WASHINGTON — Texas Gov. Rick Perry enters the Republican presidential primary campaign Saturday as a formidable candidate with a strong message on jobs creation, but he also has some vulnerabilities likely to surface from his long tenure as governor.
"Everything's fair game," said Austin, Texas, political consultant Bill Miller, who has Democratic and Republican clients.
Perry's Republican opponents barely touched his impending candidacy at Thursday's debate in Iowa, but once Perry officially announces Saturday in South Carolina, expect them — and Democrats, too — to step up their criticisms.
Here, then, are some likely flash points:
Vaccinations for girls — In 2007, Perry issued an executive order requiring Texas girls entering the sixth grade to be vaccinated against a sexually transmitted virus, the human papillomavirus. The outcry from parents and lawmakers that mandating Gardasil, a Merck & Co. vaccine, amounted to state interference in parental decisions led the Texas Legislature to rescind his order. Perry has maintained that the vaccinations were voluntary.
Amid the controversy were charges of cronyism because Perry's former chief of staff, Mike Toomey, was a Merck lobbyist. Perry denied any favoritism.
Trans-Texas Corridor — Perry introduced the ambitious concept in 2002 of a network of corridors linking major Texas cities, with toll roads for cars and trucks, tracks for freight and passenger rail, and rights of way for power lines and pipelines. But the $175 billion, 4,000-mile network was immediately controversial, as Perry signed a contract with a Spanish consortium to build it and then used eminent domain powers to acquire private land. After sustained public opposition, the state abandoned the large-scale project — and its name, which had become toxic — in 2009 in favor of some highways and smaller projects.
Texas debt/economy — Texas critics of Perry say that while the state may claim 37 percent of net job creation in the country since June 2009, according to the Dallas Federal Reserve, the jobs are low-paying and that even then the governor shouldn't take the credit.
"The narrative about Texas jobs' miracle dissolves," said Craig McDonald, the director of Texans for Public Justice, an Austin-based watchdog group. "The price of oil is responsible and really helped our economy."
Democrats are vocal about the state's rising debt, which grew from $13.4 billion to $37.8 billion from 2001 to 2010, according to the Texas Bond Review Board.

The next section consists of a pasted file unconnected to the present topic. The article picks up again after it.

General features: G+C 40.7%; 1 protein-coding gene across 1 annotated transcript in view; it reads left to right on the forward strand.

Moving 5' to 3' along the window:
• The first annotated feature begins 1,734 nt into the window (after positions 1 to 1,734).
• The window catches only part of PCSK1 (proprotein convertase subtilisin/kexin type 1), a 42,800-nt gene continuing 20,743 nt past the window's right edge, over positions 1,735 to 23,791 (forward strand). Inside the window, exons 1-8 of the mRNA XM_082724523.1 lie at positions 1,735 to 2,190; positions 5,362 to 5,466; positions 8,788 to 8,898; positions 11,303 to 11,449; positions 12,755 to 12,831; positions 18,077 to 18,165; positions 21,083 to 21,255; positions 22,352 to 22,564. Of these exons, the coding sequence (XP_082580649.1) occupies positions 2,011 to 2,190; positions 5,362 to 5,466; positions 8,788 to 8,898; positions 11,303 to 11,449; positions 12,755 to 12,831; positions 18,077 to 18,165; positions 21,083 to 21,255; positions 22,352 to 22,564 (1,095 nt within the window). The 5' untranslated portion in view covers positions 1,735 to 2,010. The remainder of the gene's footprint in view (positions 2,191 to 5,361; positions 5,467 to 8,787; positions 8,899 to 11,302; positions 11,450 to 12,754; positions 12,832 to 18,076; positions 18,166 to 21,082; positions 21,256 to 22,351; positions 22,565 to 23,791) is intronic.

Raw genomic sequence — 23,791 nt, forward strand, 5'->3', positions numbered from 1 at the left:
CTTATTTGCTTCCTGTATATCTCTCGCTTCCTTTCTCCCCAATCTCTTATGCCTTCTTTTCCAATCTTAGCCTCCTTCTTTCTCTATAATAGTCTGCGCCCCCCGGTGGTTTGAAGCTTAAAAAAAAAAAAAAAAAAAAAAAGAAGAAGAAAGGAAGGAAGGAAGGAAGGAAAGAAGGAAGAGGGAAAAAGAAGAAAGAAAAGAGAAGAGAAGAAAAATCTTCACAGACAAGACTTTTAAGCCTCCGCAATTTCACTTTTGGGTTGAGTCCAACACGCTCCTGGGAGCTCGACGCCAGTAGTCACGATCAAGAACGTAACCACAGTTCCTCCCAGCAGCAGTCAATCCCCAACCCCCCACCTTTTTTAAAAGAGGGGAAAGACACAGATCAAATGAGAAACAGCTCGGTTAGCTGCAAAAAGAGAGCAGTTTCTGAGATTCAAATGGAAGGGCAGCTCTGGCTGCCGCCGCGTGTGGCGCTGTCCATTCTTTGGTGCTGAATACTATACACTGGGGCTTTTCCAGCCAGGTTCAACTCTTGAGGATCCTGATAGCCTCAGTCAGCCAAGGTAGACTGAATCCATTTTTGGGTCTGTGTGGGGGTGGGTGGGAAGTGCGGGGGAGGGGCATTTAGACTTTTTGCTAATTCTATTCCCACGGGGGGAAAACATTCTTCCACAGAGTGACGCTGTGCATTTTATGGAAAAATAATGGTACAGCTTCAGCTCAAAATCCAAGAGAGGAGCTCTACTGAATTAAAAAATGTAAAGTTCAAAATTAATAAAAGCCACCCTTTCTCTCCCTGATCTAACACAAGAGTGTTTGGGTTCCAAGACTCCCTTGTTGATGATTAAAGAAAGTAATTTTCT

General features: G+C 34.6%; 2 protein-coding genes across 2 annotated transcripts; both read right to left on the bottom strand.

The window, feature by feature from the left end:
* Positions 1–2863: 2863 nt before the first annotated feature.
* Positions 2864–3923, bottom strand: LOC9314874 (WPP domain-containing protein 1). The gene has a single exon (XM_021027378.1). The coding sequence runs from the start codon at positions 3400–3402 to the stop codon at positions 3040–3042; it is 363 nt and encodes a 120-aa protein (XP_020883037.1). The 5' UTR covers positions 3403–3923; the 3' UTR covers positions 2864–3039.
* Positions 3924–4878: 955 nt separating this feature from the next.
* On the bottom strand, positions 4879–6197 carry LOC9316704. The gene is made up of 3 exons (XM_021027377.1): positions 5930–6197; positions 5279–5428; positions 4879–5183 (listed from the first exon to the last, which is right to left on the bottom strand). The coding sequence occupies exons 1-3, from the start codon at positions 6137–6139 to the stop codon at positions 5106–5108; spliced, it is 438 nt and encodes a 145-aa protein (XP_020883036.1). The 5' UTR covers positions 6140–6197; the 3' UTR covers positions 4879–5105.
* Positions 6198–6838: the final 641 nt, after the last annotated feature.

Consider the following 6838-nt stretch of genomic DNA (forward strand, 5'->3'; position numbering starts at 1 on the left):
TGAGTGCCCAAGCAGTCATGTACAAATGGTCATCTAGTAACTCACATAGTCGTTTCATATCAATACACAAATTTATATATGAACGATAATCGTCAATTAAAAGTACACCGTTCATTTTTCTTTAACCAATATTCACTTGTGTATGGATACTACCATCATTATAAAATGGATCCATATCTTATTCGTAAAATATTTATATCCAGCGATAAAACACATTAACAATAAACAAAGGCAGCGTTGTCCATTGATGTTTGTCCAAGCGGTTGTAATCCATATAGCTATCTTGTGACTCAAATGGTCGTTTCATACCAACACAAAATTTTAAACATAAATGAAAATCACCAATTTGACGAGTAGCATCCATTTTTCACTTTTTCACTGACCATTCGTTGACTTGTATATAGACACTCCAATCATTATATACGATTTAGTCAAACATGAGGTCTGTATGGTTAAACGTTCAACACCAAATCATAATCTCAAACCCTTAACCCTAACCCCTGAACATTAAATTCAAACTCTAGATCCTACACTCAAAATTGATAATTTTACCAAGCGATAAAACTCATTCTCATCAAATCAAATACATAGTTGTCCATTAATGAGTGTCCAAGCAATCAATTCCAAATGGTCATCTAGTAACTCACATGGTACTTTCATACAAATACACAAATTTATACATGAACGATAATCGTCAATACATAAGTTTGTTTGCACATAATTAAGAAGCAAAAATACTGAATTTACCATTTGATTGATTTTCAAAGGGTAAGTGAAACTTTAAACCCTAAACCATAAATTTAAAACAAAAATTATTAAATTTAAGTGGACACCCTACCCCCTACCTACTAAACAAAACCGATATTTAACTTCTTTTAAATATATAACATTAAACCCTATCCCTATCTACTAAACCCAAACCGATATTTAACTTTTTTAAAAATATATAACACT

"The number one issue he's vulnerable on is debt," said Matt Angle, the director of the Lone Star Project, a Democratic research group. "When he took office it was zero. That goes against his message of fiscal responsibility." The state budget must be balanced by law, but the state may still incur bond obligations.
But Perry has been resilient against such criticism — since the budget is balanced — and McDonald thinks the economy argument may not fly with the Republican primary voters. "I think he has very few vulnerabilities among the primary electorate," McDonald said. "It's going to be hard to find a weakness that sticks to Rick Perry in the primary."
Texas fatigue — A less-tangible but frequent comment about Perry's candidacy is about his "Texas-ness." Less than three years after another Texan left the White House, some political observers wonder whether the country is ready for another president from the Lone Star State, especially since George W. Bush was so unpopular after his two-term presidency.
"Oh, it's real," Larry Sabato, the director of the University of Virginia's Center for Politics, said of the fatigue factor. "But not in the Republican primary. Among Republicans, Bush still has an overwhelmingly positive image."
Perry, for his part, has used the can-do, go-it-alone perception of the state to his advantage and reveled in his pro-Texas, anti-Washington image.
Wealthy donors and influence — Texas finance laws allow unlimited individual campaign contributions — in contrast to the $2,500 per election federal limit — and Perry has benefited from what are known as "mega-donors," who give $100,000 or more to his campaigns.
Almost half of the $102.8 million that Perry raised from 2001 through 2010 came from 204 such mega-donors, according to an analysis by Texans for Public Justice.
Perry's largest contributor is homebuilder Bob Perry (no relation), who with his wife has given $2.5 million to the governor's campaigns over the last 10 years. (Bob Perry also contributed more than $4 million to the "Swift Boat Veterans for Truth" ad campaign against 2004 Democratic presidential nominee John Kerry.) The governor's office says the homebuilder has never asked for any favors.
Environmentalists charge that another large Perry contributor, Dallas billionaire Harold Simmons — who gave him $1.1 million over 10 years — benefits from Perry influence in getting state approvals to expand a low-level radioactive waste site in West Texas to receive waste from other states.
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